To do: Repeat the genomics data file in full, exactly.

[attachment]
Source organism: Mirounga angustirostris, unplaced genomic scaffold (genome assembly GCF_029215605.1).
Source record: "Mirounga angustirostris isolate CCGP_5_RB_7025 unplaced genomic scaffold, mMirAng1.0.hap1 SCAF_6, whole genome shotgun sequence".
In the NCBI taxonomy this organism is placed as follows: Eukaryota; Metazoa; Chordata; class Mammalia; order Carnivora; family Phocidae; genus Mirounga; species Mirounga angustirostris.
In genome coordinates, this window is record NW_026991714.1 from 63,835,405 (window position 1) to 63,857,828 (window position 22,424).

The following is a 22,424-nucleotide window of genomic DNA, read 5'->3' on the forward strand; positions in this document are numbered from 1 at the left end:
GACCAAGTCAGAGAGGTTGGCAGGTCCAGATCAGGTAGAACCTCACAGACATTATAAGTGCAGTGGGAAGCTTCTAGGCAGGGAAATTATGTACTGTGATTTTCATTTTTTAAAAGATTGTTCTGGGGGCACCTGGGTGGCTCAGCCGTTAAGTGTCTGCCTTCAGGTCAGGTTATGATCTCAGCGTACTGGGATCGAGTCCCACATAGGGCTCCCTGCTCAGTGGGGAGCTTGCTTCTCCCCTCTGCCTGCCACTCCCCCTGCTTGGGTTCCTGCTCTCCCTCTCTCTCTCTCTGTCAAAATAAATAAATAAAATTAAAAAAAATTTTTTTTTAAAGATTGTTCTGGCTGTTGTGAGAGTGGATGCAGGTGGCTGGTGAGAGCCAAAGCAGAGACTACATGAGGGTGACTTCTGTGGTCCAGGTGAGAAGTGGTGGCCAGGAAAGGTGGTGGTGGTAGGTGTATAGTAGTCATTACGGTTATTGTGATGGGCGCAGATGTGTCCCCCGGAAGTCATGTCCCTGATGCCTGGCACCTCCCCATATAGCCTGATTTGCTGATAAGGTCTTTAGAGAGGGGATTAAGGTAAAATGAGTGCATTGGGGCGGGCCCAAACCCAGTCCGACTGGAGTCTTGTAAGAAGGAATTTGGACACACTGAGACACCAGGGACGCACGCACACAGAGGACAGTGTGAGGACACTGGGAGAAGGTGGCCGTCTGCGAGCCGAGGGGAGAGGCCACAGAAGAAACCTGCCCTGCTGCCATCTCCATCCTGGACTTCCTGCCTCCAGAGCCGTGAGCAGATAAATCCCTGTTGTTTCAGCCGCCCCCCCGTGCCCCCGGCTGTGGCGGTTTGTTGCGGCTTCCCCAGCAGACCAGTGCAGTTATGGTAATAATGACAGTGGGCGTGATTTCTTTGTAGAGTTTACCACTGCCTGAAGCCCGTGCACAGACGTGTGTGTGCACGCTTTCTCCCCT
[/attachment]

Source organism: Mirounga angustirostris, unplaced genomic scaffold (genome assembly GCF_029215605.1).
Source record: "Mirounga angustirostris isolate CCGP_5_RB_7025 unplaced genomic scaffold, mMirAng1.0.hap1 SCAF_6, whole genome shotgun sequence".
In the NCBI taxonomy this organism is placed as follows: Eukaryota; Metazoa; Chordata; class Mammalia; order Carnivora; family Phocidae; genus Mirounga; species Mirounga angustirostris.
In genome coordinates, this window is record NW_026991714.1 from 63,835,405 (window position 1) to 63,857,828 (window position 22,424).

The following is a 22,424-nucleotide window of genomic DNA, read 5'->3' on the forward strand; positions in this document are numbered from 1 at the left end:
GACCAAGTCAGAGAGGTTGGCAGGTCCAGATCAGGTAGAACCTCACAGACATTATAAGTGCAGTGGGAAGCTTCTAGGCAGGGAAATTATGTACTGTGATTTTCATTTTTTAAAAGATTGTTCTGGGGGCACCTGGGTGGCTCAGCCGTTAAGTGTCTGCCTTCAGGTCAGGTTATGATCTCAGCGTACTGGGATCGAGTCCCACATAGGGCTCCCTGCTCAGTGGGGAGCTTGCTTCTCCCCTCTGCCTGCCACTCCCCCTGCTTGGGTTCCTGCTCTCCCTCTCTCTCTCTCTGTCAAAATAAATAAATAAAATTAAAAAAAATTTTTTTTTAAAGATTGTTCTGGCTGTTGTGAGAGTGGATGCAGGTGGCTGGTGAGAGCCAAAGCAGAGACTACATGAGGGTGACTTCTGTGGTCCAGGTGAGAAGTGGTGGCCAGGAAAGGTGGTGGTGGTAGGTGTATAGTAGTCATTACGGTTATTGTGATGGGCGCAGATGTGTCCCCCGGAAGTCATGTCCCTGATGCCTGGCACCTCCCCATATAGCCTGATTTGCTGATAAGGTCTTTAGAGAGGGGATTAAGGTAAAATGAGTGCATTGGGGCGGGCCCAAACCCAGTCCGACTGGAGTCTTGTAAGAAGGAATTTGGACACACTGAGACACCAGGGACGCACGCACACAGAGGACAGTGTGAGGACACTGGGAGAAGGTGGCCGTCTGCGAGCCGAGGGGAGAGGCCACAGAAGAAACCTGCCCTGCTGCCATCTCCATCCTGGACTTCCTGCCTCCAGAGCCGTGAGCAGATAAATCCCTGTTGTTTCAGCCGCCCCCCCGTGCCCCCGGCTGTGGCGGTTTGTTGCGGCTTCCCCAGCAGACCAGTGCAGTTATGGTAATAATGACAGTGGGCGTGATTTCTTTGTAGAGTTTACCACTGCCTGAAGCCCGTGCACAGACGTGTGTGTGCACGCTTTCTCCCCT